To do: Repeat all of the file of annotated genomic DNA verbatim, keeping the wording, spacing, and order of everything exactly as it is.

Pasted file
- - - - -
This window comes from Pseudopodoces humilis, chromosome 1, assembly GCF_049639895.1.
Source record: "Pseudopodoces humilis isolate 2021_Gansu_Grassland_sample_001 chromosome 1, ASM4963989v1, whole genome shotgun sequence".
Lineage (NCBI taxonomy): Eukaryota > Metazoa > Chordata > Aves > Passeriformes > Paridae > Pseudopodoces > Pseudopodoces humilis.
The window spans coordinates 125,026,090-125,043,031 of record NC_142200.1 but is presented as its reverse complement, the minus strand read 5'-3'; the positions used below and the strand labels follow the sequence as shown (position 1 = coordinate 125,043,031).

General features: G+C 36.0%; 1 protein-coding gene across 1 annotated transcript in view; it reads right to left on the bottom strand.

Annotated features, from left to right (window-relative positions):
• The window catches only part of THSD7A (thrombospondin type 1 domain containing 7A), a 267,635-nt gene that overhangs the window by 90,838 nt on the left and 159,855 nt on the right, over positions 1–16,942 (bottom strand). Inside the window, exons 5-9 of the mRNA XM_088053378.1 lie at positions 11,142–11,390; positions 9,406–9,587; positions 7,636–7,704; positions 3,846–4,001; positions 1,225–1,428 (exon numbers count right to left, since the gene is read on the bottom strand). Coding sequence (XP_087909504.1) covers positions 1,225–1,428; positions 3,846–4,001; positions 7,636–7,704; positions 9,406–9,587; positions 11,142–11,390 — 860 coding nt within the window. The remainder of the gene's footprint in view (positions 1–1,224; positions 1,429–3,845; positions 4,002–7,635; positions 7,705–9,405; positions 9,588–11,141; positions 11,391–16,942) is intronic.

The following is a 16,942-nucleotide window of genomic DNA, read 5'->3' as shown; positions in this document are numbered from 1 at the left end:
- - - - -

This window comes from Pseudopodoces humilis, chromosome 1, assembly GCF_049639895.1.
Source record: "Pseudopodoces humilis isolate 2021_Gansu_Grassland_sample_001 chromosome 1, ASM4963989v1, whole genome shotgun sequence".
Lineage (NCBI taxonomy): Eukaryota > Metazoa > Chordata > Aves > Passeriformes > Paridae > Pseudopodoces > Pseudopodoces humilis.
The window spans coordinates 125,026,090-125,043,031 of record NC_142200.1 but is presented as its reverse complement, the minus strand read 5'-3'; the positions used below and the strand labels follow the sequence as shown (position 1 = coordinate 125,043,031).

General features: G+C 36.0%; 1 protein-coding gene across 1 annotated transcript in view; it reads right to left on the bottom strand.

Annotated features, from left to right (window-relative positions):
• The window catches only part of THSD7A (thrombospondin type 1 domain containing 7A), a 267,635-nt gene that overhangs the window by 90,838 nt on the left and 159,855 nt on the right, over positions 1–16,942 (bottom strand). Inside the window, exons 5-9 of the mRNA XM_088053378.1 lie at positions 11,142–11,390; positions 9,406–9,587; positions 7,636–7,704; positions 3,846–4,001; positions 1,225–1,428 (exon numbers count right to left, since the gene is read on the bottom strand). Coding sequence (XP_087909504.1) covers positions 1,225–1,428; positions 3,846–4,001; positions 7,636–7,704; positions 9,406–9,587; positions 11,142–11,390 — 860 coding nt within the window. The remainder of the gene's footprint in view (positions 1–1,224; positions 1,429–3,845; positions 4,002–7,635; positions 7,705–9,405; positions 9,588–11,141; positions 11,391–16,942) is intronic.

The following is a 16,942-nucleotide window of genomic DNA, read 5'->3' as shown; positions in this document are numbered from 1 at the left end: